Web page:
Soon enough, all seemed to be going well, even though I was forced to deal with more than occasional cutting of classes but a GPS installed on Emily’s phone put an end to that problem. To this day, I can remember her screaming in horror from the passenger seat as I sped down the freeway toward home without responding to her extreme distress. Then time, true to its nature, passed into another year. Emily was now seventeen-years-old, good natured, personable, generous, and loving. We were heading toward the finish line and as I started researching different colleges, with enthusiasm Emily began her senior year of high school and 102I the second year of college. I found it difficult to work full-time, rush home to prepare dinner, rush off to classes by 5:30, return home around 9:30, and then study into the late hours of the night to complete assignments. 

Only weeks into her senior year, for the first time, Emily brought a boy home and introduced him as her boyfriend; his name was Carlos. He was pleasant enough yet knowing he had graduated high school two years earlier, to me, was worrisome but, I thought Emily would be off to college soon enough. One day, Emily started complaining of stomach aches that would come on as quickly as they left. I suggested she be seen by her doctor and made an appointment for the following week. At the clinic, Emily was asked to provide a urine sample and was handed a small plastic container and left the room to use the restroom. After Emily returned, it wasn’t long before the doctor entered the exam room. I was sitting in a plastic chair against the back wall facing Emily who was sitting on the edge of the exam table. After the usual once over of Emily, the doctor did not show signs of concern and left the room to check the test results of Emily’s urine sample.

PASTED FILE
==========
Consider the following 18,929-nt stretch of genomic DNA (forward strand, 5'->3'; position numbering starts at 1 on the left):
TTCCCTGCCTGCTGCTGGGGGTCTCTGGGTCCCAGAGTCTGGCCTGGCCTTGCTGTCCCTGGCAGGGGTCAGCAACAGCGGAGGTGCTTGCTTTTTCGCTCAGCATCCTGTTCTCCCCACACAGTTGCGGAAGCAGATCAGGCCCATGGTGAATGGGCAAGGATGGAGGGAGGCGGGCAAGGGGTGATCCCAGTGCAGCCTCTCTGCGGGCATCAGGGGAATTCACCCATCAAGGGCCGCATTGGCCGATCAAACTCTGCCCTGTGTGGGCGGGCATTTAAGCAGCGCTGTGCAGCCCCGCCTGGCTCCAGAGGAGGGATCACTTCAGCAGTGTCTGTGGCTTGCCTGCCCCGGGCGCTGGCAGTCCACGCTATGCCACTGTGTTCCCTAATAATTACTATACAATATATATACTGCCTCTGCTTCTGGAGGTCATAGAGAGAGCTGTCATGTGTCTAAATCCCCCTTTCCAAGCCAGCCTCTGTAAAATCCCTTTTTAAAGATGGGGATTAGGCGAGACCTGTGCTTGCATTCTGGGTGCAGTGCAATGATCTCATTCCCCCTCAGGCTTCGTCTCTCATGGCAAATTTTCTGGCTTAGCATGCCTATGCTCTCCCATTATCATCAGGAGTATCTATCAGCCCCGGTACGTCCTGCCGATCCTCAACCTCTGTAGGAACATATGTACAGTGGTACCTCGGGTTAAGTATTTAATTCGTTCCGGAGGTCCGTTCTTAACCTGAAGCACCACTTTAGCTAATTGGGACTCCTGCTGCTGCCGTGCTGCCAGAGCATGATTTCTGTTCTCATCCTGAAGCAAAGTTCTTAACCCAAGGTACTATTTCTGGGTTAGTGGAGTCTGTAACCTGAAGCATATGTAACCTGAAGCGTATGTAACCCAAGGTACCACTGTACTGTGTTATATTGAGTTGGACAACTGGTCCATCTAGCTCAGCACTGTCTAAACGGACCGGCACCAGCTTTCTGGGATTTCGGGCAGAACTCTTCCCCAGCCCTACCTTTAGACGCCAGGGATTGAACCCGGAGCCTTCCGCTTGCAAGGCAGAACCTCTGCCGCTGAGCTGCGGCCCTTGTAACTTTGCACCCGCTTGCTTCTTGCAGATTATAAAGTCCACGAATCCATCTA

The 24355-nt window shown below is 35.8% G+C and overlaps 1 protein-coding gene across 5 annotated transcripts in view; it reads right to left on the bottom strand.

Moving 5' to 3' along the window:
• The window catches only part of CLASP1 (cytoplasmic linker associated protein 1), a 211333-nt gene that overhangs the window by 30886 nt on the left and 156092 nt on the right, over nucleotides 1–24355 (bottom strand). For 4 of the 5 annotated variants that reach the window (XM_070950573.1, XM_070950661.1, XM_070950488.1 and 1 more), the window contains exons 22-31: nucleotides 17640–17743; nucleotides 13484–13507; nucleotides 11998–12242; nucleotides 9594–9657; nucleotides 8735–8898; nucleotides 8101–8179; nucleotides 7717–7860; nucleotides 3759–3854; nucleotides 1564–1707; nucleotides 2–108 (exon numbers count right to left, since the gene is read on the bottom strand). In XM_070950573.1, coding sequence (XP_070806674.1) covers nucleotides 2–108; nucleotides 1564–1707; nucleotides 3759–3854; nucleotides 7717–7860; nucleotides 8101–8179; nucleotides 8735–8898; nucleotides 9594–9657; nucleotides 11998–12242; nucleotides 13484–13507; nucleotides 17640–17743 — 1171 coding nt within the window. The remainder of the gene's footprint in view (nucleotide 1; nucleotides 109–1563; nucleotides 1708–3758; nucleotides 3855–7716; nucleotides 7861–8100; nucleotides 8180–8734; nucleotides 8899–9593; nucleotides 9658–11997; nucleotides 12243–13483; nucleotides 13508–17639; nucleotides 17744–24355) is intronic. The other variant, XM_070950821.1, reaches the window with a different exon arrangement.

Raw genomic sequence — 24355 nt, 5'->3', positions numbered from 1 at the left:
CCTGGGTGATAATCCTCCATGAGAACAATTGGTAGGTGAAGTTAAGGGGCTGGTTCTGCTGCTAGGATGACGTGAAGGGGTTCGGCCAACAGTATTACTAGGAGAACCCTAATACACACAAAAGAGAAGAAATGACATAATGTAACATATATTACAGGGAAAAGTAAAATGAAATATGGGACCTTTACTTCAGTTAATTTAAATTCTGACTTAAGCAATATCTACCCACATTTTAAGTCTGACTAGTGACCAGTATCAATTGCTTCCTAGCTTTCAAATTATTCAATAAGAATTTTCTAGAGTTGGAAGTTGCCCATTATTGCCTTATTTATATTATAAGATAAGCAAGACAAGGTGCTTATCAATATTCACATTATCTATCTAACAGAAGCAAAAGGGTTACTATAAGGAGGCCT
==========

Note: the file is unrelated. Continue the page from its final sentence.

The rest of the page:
Together, we silently waited, my thoughts drifted to the possiblilies of what was the cause of the stomach aches; flu, appendicitis or maybe teenage nevers. Lost in my thoughts the door opened and in walked the doctor. Immediately, all the blood drained from my face, my heart raced with the adrenalin my fear released and my eyes were fixed on what the doctor held in her hand. Without a glance toward me, she stepped to the side of the exam table and showed Emily what she held. The doctor asked my seventeen-year-old, college-bound daughter, “Do you know what this is?” With innocence, Emily replied, “No, what is it?” Tears had begun to flow from my eyes as I hung my head down. “You’re pregnant.” said the matter of fact doctor as if she had closed the case and was moving on to the next medical mystery. The doctor exited the room without another word.